Relative error = .

Percentage error = Relative error 100 = 100.

Example: The time period of a pendulum is measured as 2.42, 2.47, 2.49, 2.45 and 2.48 (in second). Find % of error of time period in the measurement.

T_{mean}Â = Â = 2.462

T_{1} = |2.462 â€“ 2.42| = 0.042

T_{2} = |2.462 â€“ 2.47| = 0.008

T_{3} = |2.462 â€“ 2.49| = 0.028

T_{4} = |2.462 â€“ 2.45| = 0.012

T_{5} = |2.462 â€“ 2.48| = 0.018

T_{mean} = Â = 0.0216 = 0.022

% of error of time period is 100Â = 0.89%.

Combination of errors: Consider two quantities A and B which have measured values (A Â± âˆ†A) and (B Â± âˆ†B) respectively. Where âˆ†A and âˆ†B are the absolute errors in A and B respectively.

Addition: Let us now calculate the absolute error âˆ†Z in Z when Z = A + B.

Now, Z Â± âˆ†Z = (A Â± âˆ†A) + (B Â± âˆ†B)

Or, Z Â± âˆ†Z = A Â± âˆ†A + B Â± âˆ†B

Or, Z Â± âˆ†Z = A + B Â± âˆ†A Â± âˆ†B

Or, Z Â± âˆ†Z = (A + B) Â± (âˆ†A + âˆ†B)

Comparing the both sides of the equation we get, âˆ†Z = (âˆ†A + âˆ†B). Therefore, in addition the sum of individual absolute error is the resultant absolute error.

Example: : A = 5 Â± 0.2 and B = 3 Â± 0.4 if Z = A + B then, Z = 5 + 3 = 8 and âˆ†Z = (âˆ†A + âˆ†B) = 0.2 + 0.4 = 0.6

Therefore, Z = 8 Â± 0.6.

Subtraction: Let us now calculate the absolute error âˆ†Z in Z when Z = A – B.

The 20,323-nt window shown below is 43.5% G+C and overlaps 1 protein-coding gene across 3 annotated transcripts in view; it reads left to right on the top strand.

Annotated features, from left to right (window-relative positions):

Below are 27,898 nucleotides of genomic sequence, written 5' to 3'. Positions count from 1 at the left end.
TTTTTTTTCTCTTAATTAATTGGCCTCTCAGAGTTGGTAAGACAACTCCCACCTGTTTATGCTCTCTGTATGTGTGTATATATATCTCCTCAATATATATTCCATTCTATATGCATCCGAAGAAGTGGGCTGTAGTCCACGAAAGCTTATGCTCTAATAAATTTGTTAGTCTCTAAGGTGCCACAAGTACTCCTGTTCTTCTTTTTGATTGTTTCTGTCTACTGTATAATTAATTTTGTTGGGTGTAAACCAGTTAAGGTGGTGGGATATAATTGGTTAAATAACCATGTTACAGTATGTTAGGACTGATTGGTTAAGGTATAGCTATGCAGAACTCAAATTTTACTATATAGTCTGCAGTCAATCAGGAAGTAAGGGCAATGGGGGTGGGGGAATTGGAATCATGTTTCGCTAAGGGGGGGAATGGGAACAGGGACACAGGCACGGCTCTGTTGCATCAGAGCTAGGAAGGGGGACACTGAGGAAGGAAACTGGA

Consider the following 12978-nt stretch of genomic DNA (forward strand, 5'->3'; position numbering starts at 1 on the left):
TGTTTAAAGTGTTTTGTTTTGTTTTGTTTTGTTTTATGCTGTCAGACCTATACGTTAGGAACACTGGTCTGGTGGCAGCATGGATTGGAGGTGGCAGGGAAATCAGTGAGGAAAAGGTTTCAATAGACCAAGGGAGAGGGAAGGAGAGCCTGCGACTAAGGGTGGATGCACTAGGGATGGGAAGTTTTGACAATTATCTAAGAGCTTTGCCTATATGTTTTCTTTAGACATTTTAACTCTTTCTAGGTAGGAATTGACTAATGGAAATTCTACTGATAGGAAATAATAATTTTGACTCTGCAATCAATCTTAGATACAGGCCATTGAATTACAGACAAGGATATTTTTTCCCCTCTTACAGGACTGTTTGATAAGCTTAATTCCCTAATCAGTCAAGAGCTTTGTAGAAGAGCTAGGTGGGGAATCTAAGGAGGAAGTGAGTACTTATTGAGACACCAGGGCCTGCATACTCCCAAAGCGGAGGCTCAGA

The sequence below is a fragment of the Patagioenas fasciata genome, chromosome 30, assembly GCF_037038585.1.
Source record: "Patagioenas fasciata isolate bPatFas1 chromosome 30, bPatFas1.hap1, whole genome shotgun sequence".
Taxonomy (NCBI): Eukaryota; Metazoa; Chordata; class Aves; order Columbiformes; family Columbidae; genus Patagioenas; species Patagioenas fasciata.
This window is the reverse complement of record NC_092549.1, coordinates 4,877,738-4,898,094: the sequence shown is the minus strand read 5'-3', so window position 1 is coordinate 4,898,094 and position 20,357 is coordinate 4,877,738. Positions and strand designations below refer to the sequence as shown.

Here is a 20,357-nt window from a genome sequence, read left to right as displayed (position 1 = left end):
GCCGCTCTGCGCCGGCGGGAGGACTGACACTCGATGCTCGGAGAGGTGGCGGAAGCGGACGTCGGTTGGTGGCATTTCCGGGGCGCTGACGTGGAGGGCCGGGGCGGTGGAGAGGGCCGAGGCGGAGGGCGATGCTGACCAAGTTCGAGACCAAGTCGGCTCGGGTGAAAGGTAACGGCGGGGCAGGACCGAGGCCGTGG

Now, Z Â± âˆ†Z = (A Â± âˆ†A) – (B Â± âˆ†B)

Or, Z Â± âˆ†Z = A Â± âˆ†A – B Â± âˆ†B

Or, Z Â± âˆ†Z = A – B Â± âˆ†A Â± âˆ†B

Or, Z Â± âˆ†Z = (A – B) Â± (âˆ†A + âˆ†B)

Comparing the both sides of the equation we get, âˆ†Z = (âˆ†A + âˆ†B). Therefore, in subtraction the sum of individual absolute error is the resultant absolute error.

Example: A = 5 Â± 0.2 and B = 3 Â± 0.4 if Z = A – B then, Z = 5 – 3 = 2 and âˆ†Z = (âˆ†A + âˆ†B) = 0.2 + 0.4 = 0.6

Therefore, Z = 2 Â± 0.6.

Multiplication: Let us now calculate the absolute error âˆ†Z in Z when Z = A B.

Now, Z Â± âˆ†Z = (A Â± âˆ†A) (B Â± âˆ†B)

Or, Z(1 Â± ) = A(1 Â± ) B(1 Â± )

Or, Z(1 Â± ) = AB(1 Â± )Ã—(1 Â± )

Or, Z(1 Â± ) = AB(1 Â± Â± Â± )

Or, Z(1 Â± ) = AB(1 Â± Â± ) [neglecting the term as it is very small]

Or, Z(1 Â± ) = AB[1 Â± ( + )]

Comparing the both sides of the equation we get, = ( + ). Therefore, in multiplication the sum of individual relative error is the resultant relative error.

Example: A = 5 Â± 0.2 and B = 3 Â± 0.1 if Z = AÃ—B then, Z = 5Ã—3 = 15 and = ( + ) or, = ( + ) or, âˆ†Z = 1.1. Therefore, Z = 15 Â± 1.1.

Division: Let us now calculate the absolute error âˆ†Z in Z when Z = .

Now, Z Â± âˆ†Z =

Or, Z(1 Â± ) =

Or, Z(1 Â± ) = (1 Â± )(1 Â± )^{-1}

Or, Z(1 Â± ) = (1 Â± )(1 Â± ) [Using binomial theorem (1 Â± a)^{x} = (1 Â± xa) when aâ‰ª1]

Or, Z(1 Â± ) = (1 Â± Â± Â± )

Or, Z(1 Â± ) = (1 Â± Â± ) [neglecting the term as it is very small)

Or, Z(1 Â± ) = [1 Â± ( + )]

Comparing the both sides of the equation we get, = ( + ). Therefore, in division the sum of individual relative error is the resultant relative error.

Example: A = 10 Â± 0.2 and B = 4 Â± 0.1 if Z = then, Z = = 2.5 and = ( + ) or, = ( + ) or, âˆ†Z = 0.1125. Therefore, Z = 2.5 Â± 0.1125.

Power Let us now calculate the absolute error âˆ†Z in Z when Z = A^{P}.

Now, Z Â± âˆ†Z = (A Â± âˆ†A)^{P}

Or, Z(1 Â± ) = A^{P} (1Â± )^{P}

Or, Z(1 Â± ) = A^{P} (1Â±P ) [using binomial theorem (1 Â± a)^{x} = (1 Â± xa) when aâ‰ª1]

Comparing the both sides of the equation we get, = P.

Example: A = 10 Â± 0.2 and Z = A^{2} then = P or, = or, âˆ†Z = 4.

Therefore, Z = (100 Â± 4).